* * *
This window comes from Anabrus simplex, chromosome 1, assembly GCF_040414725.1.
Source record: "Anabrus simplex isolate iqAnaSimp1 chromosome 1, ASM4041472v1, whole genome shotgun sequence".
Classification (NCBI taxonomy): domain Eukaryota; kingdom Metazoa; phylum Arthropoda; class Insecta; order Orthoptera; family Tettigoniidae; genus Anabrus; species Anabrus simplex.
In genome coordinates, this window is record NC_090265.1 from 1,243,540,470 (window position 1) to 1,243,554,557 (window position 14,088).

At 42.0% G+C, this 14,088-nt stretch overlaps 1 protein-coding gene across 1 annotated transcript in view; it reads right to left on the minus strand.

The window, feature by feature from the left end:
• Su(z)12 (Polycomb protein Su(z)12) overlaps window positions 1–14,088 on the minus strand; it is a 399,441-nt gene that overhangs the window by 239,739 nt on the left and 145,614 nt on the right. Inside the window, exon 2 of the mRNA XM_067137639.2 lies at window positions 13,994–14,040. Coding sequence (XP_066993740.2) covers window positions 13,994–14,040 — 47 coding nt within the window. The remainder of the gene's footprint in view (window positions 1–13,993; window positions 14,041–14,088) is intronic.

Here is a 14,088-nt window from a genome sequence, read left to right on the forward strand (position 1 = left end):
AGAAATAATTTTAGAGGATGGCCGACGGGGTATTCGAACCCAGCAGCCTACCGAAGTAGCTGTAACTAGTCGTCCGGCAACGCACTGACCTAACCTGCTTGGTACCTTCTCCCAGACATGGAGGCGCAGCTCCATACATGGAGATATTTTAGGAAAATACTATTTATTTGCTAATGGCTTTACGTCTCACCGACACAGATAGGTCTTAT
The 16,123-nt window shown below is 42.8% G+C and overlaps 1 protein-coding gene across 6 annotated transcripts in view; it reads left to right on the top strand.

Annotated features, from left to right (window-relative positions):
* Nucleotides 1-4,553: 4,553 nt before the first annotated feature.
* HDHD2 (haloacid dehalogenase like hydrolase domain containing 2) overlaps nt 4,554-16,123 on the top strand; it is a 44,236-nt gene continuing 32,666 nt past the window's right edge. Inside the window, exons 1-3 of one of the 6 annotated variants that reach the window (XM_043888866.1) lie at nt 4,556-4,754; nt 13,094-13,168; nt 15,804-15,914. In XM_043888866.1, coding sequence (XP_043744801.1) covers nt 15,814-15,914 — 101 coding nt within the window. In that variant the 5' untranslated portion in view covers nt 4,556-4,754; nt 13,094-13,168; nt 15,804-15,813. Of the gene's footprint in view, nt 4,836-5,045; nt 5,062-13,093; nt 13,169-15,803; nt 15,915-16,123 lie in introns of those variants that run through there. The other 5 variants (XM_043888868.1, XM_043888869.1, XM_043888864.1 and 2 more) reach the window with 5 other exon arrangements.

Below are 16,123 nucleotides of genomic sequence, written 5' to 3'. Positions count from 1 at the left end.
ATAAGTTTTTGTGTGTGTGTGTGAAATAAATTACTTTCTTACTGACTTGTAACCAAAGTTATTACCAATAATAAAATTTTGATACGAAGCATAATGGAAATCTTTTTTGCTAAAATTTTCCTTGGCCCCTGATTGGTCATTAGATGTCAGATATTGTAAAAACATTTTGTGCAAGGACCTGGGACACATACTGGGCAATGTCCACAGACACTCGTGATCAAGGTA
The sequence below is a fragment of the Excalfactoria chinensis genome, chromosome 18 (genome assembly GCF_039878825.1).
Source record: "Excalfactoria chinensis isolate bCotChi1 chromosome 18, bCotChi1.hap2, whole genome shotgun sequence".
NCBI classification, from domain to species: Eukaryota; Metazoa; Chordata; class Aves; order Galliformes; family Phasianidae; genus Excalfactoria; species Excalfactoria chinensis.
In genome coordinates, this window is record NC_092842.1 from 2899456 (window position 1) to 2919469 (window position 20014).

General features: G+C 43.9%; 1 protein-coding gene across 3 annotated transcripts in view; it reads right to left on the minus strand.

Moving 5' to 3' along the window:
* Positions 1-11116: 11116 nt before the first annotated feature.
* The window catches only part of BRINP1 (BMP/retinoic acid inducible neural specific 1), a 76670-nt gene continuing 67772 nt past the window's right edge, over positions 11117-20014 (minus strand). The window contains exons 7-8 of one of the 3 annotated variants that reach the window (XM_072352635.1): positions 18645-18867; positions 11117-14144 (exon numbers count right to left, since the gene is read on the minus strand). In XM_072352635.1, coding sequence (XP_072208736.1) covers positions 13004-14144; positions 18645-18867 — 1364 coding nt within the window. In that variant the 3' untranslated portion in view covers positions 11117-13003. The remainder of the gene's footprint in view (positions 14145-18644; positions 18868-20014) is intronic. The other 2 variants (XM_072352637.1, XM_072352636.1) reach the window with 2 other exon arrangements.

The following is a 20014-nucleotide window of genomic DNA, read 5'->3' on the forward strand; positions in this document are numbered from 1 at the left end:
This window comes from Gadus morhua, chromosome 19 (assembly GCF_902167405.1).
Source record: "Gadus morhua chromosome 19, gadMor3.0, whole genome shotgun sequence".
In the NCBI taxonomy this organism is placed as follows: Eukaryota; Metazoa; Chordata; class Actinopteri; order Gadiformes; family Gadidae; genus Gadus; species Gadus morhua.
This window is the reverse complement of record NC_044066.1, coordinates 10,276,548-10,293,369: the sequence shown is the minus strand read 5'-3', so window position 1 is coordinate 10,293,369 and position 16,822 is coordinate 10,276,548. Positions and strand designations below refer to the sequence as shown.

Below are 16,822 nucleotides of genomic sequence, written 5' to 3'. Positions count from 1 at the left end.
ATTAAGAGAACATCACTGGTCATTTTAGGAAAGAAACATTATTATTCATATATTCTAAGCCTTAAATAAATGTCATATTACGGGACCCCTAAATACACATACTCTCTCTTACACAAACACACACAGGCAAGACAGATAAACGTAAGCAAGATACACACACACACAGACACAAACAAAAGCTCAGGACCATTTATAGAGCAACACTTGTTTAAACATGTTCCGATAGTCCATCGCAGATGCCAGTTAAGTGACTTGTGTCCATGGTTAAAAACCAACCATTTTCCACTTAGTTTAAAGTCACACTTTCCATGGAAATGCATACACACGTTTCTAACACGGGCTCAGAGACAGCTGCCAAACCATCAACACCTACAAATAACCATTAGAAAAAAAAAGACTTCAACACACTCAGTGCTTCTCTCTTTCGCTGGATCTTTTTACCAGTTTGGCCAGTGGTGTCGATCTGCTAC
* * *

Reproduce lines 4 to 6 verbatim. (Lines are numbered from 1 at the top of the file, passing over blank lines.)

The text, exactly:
In genome coordinates, this window is record NC_090265.1 from 1,243,540,470 (window position 1) to 1,243,554,557 (window position 14,088).

At 42.0% G+C, this 14,088-nt stretch overlaps 1 protein-coding gene across 1 annotated transcript in view; it reads right to left on the minus strand.

The window, feature by feature from the left end: